SALT LAKE CITY — A bill intended to address Utah’s affordable housing needs is moving forward.
House Bill 462 would provide more than $100 million to promote housing development.
Some of the bill’s highlights include allocating $50 million for gap financing for tax credit projects, allocating $50 million to the rural housing fund for loans, and creating a database that tracks moderate-income housing.
An amended version of the bill is expected to include provisions that encourage high density housing near transit lines.
“We have a 50,000 unit demand and zero supply at this point,” said Rep. Steve Waldrip (R-Eden), the bill’s sponsor. “The intent of this bill is not to buy more housing, it's to create opportunities for private industries to come in and create more housing. That really is the only solution.”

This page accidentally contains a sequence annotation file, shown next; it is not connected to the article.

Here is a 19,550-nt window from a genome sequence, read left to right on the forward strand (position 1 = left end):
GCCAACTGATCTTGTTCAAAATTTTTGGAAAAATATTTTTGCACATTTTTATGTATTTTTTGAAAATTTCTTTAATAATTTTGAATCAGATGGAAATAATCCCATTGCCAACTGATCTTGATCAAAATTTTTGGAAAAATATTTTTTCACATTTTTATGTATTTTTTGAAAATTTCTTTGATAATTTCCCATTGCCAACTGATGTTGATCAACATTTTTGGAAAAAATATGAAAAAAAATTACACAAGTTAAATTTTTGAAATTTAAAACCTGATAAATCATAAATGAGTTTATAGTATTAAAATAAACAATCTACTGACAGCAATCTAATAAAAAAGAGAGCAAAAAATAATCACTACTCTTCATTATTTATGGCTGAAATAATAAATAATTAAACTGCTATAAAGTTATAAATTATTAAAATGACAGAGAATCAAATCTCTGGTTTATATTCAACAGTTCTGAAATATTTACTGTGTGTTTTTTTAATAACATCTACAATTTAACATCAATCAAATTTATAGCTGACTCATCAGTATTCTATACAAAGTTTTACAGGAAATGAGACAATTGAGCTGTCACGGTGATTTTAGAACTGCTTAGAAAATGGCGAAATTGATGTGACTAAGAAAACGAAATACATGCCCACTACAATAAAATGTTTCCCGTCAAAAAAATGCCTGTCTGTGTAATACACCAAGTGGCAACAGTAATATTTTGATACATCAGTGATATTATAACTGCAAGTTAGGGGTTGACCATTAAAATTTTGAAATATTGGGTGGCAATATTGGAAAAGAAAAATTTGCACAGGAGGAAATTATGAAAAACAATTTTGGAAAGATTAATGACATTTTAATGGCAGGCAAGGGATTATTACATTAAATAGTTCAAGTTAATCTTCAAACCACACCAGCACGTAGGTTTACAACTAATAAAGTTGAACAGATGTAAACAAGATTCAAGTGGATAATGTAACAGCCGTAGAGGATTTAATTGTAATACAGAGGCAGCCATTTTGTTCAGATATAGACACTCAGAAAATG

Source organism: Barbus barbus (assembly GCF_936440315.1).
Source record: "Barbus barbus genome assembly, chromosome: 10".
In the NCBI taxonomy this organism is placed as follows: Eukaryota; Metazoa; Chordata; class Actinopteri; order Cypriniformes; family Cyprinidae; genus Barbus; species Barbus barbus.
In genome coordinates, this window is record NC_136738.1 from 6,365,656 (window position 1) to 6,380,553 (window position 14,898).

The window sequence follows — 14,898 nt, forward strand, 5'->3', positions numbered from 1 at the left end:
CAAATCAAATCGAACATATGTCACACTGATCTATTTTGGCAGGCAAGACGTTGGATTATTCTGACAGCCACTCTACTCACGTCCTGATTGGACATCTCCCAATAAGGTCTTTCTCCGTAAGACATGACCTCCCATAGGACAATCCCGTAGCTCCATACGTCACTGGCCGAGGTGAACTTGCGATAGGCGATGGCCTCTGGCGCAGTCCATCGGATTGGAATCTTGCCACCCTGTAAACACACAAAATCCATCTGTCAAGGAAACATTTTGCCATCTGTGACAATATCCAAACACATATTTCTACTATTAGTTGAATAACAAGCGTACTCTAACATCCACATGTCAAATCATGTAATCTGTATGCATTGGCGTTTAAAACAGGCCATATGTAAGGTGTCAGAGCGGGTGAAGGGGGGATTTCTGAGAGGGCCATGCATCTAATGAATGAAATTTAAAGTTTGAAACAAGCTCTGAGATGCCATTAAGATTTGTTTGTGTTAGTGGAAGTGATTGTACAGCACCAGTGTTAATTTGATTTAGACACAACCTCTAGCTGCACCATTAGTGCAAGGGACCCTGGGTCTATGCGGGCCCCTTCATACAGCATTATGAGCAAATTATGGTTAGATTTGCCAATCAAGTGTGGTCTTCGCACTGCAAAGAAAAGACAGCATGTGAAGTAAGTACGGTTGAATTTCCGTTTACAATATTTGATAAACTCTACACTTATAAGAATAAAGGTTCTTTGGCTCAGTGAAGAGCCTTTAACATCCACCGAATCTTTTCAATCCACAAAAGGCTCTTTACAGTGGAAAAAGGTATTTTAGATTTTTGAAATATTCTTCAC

The bill received a positive recommendation from the House Natural Resources, Agriculture and Environment Committee. However, that support was not unanimous.
Some committee members who represent Utah’s rural communities questioned some of the bill’s provisions they believe are mandates.
“We are talking about money to go to low income housing and I keep having this Pink Floyd thing in my head, saying if you don't eat your meat, you can't have your pudding,” said Rep. Phil Lyman (R-Blanding). “It feels kind of like what this is – if you don’t do these things, then you don’t get the money.”
Lawmakers who support the bill plan to aggressively push the legislation in the final days of the legislative session.
“We are in a tough spot as a state,” Rep. Waldrip said. “If we don't do hard things, we will end up like California.”